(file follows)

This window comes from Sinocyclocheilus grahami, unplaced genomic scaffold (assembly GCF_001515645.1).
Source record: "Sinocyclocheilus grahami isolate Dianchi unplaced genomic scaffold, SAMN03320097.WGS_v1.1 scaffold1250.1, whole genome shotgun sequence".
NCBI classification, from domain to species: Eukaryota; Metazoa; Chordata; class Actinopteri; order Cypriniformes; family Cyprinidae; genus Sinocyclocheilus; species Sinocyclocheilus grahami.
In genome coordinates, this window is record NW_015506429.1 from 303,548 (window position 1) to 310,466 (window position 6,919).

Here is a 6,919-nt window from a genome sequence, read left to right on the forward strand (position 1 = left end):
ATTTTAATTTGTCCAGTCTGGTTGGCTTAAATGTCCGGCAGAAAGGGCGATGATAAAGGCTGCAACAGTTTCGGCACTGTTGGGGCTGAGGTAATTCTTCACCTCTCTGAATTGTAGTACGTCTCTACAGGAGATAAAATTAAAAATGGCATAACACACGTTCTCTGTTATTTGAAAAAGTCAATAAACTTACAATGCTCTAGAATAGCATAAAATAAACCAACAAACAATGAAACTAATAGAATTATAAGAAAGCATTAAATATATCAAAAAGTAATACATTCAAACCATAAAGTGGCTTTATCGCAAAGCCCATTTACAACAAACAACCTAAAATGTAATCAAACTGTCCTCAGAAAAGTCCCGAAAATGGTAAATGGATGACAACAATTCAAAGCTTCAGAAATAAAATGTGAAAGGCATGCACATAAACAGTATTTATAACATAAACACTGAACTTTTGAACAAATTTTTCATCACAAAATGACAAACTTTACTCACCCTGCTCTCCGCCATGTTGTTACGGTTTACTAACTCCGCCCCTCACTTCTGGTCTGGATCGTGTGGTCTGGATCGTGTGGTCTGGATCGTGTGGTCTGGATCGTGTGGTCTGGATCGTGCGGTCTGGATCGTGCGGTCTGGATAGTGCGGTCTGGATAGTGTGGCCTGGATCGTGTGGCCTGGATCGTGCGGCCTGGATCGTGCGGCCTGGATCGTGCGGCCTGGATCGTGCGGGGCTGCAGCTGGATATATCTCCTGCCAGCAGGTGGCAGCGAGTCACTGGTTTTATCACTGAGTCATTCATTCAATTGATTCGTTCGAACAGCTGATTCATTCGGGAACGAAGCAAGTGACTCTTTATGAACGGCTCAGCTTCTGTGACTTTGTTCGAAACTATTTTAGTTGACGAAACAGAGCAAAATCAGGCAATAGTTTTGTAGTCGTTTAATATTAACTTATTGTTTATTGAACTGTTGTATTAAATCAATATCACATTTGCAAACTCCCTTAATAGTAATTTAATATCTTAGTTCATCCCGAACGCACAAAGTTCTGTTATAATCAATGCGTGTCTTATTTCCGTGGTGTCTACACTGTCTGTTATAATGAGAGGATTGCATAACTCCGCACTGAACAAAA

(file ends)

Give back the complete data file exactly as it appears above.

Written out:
This window comes from Sinocyclocheilus grahami, unplaced genomic scaffold (assembly GCF_001515645.1).
Source record: "Sinocyclocheilus grahami isolate Dianchi unplaced genomic scaffold, SAMN03320097.WGS_v1.1 scaffold1250.1, whole genome shotgun sequence".
NCBI classification, from domain to species: Eukaryota; Metazoa; Chordata; class Actinopteri; order Cypriniformes; family Cyprinidae; genus Sinocyclocheilus; species Sinocyclocheilus grahami.
In genome coordinates, this window is record NW_015506429.1 from 303,548 (window position 1) to 310,466 (window position 6,919).

Here is a 6,919-nt window from a genome sequence, read left to right on the forward strand (position 1 = left end):
ATTTTAATTTGTCCAGTCTGGTTGGCTTAAATGTCCGGCAGAAAGGGCGATGATAAAGGCTGCAACAGTTTCGGCACTGTTGGGGCTGAGGTAATTCTTCACCTCTCTGAATTGTAGTACGTCTCTACAGGAGATAAAATTAAAAATGGCATAACACACGTTCTCTGTTATTTGAAAAAGTCAATAAACTTACAATGCTCTAGAATAGCATAAAATAAACCAACAAACAATGAAACTAATAGAATTATAAGAAAGCATTAAATATATCAAAAAGTAATACATTCAAACCATAAAGTGGCTTTATCGCAAAGCCCATTTACAACAAACAACCTAAAATGTAATCAAACTGTCCTCAGAAAAGTCCCGAAAATGGTAAATGGATGACAACAATTCAAAGCTTCAGAAATAAAATGTGAAAGGCATGCACATAAACAGTATTTATAACATAAACACTGAACTTTTGAACAAATTTTTCATCACAAAATGACAAACTTTACTCACCCTGCTCTCCGCCATGTTGTTACGGTTTACTAACTCCGCCCCTCACTTCTGGTCTGGATCGTGTGGTCTGGATCGTGTGGTCTGGATCGTGTGGTCTGGATCGTGTGGTCTGGATCGTGCGGTCTGGATCGTGCGGTCTGGATAGTGCGGTCTGGATAGTGTGGCCTGGATCGTGTGGCCTGGATCGTGCGGCCTGGATCGTGCGGCCTGGATCGTGCGGCCTGGATCGTGCGGGGCTGCAGCTGGATATATCTCCTGCCAGCAGGTGGCAGCGAGTCACTGGTTTTATCACTGAGTCATTCATTCAATTGATTCGTTCGAACAGCTGATTCATTCGGGAACGAAGCAAGTGACTCTTTATGAACGGCTCAGCTTCTGTGACTTTGTTCGAAACTATTTTAGTTGACGAAACAGAGCAAAATCAGGCAATAGTTTTGTAGTCGTTTAATATTAACTTATTGTTTATTGAACTGTTGTATTAAATCAATATCACATTTGCAAACTCCCTTAATAGTAATTTAATATCTTAGTTCATCCCGAACGCACAAAGTTCTGTTATAATCAATGCGTGTCTTATTTCCGTGGTGTCTACACTGTCTGTTATAATGAGAGGATTGCATAACTCCGCACTGAACAAAA